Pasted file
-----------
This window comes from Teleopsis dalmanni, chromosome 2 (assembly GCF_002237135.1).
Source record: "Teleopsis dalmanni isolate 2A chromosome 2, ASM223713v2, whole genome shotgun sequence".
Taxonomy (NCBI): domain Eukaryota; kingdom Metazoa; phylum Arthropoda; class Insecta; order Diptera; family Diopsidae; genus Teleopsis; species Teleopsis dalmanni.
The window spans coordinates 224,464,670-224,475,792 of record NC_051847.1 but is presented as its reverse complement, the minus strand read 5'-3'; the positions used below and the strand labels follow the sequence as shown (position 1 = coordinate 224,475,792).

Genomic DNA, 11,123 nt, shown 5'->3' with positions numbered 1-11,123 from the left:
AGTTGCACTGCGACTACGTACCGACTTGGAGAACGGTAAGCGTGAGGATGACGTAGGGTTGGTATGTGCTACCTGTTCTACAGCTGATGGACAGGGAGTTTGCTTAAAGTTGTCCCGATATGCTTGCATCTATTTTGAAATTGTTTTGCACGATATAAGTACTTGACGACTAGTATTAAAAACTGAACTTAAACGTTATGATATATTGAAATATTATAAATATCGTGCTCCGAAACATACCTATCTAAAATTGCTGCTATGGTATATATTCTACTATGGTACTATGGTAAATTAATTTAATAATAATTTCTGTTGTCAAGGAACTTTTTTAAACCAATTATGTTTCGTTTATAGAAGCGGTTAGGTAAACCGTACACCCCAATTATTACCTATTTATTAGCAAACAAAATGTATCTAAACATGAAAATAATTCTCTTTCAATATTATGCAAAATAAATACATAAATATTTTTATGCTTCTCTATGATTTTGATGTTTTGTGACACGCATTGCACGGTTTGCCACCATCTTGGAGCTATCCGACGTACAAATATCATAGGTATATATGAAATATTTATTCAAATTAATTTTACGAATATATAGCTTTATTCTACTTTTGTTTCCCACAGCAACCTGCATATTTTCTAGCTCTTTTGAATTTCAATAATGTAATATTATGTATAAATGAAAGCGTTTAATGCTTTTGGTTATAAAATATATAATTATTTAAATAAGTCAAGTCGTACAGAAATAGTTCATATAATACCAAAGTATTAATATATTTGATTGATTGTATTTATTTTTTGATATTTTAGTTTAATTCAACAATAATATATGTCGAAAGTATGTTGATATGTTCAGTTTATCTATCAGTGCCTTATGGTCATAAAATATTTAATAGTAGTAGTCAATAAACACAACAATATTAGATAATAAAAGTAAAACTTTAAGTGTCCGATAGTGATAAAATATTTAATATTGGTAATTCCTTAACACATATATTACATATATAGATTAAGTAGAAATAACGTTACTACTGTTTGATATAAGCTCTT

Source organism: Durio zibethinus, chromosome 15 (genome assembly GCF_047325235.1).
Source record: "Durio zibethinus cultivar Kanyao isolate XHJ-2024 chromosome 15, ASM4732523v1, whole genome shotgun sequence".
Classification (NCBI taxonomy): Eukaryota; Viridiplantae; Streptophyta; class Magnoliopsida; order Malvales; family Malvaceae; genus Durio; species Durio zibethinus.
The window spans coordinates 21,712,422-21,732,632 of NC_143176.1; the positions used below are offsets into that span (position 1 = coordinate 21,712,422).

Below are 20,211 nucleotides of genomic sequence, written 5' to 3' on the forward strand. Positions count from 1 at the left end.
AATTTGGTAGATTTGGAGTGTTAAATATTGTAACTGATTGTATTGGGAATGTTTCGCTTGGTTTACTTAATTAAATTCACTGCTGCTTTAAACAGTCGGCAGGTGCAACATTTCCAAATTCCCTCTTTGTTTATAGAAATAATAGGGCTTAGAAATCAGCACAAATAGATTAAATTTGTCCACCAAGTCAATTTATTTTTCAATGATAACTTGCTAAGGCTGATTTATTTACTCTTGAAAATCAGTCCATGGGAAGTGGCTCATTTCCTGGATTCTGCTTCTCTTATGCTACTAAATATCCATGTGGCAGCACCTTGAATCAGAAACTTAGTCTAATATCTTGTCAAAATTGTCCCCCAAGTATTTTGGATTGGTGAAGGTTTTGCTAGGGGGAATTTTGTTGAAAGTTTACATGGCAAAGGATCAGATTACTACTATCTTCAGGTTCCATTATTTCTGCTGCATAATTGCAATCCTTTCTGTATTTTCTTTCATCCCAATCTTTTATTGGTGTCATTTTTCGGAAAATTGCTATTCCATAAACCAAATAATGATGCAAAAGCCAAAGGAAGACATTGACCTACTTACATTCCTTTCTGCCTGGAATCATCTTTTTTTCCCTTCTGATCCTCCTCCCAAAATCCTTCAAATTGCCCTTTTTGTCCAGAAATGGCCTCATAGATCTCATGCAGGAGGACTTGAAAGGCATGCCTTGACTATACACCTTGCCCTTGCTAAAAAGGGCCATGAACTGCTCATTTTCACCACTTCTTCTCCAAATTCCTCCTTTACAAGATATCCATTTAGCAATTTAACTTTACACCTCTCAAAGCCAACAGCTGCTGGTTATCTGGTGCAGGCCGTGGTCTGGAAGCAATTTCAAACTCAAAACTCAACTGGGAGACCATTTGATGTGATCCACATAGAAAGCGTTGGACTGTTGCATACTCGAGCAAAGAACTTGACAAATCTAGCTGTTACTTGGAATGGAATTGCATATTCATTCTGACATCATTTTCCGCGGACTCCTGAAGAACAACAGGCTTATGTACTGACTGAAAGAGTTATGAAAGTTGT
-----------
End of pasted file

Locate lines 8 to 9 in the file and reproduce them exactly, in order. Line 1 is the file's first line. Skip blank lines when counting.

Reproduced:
Source record: "Durio zibethinus cultivar Kanyao isolate XHJ-2024 chromosome 15, ASM4732523v1, whole genome shotgun sequence".
Classification (NCBI taxonomy): Eukaryota; Viridiplantae; Streptophyta; class Magnoliopsida; order Malvales; family Malvaceae; genus Durio; species Durio zibethinus.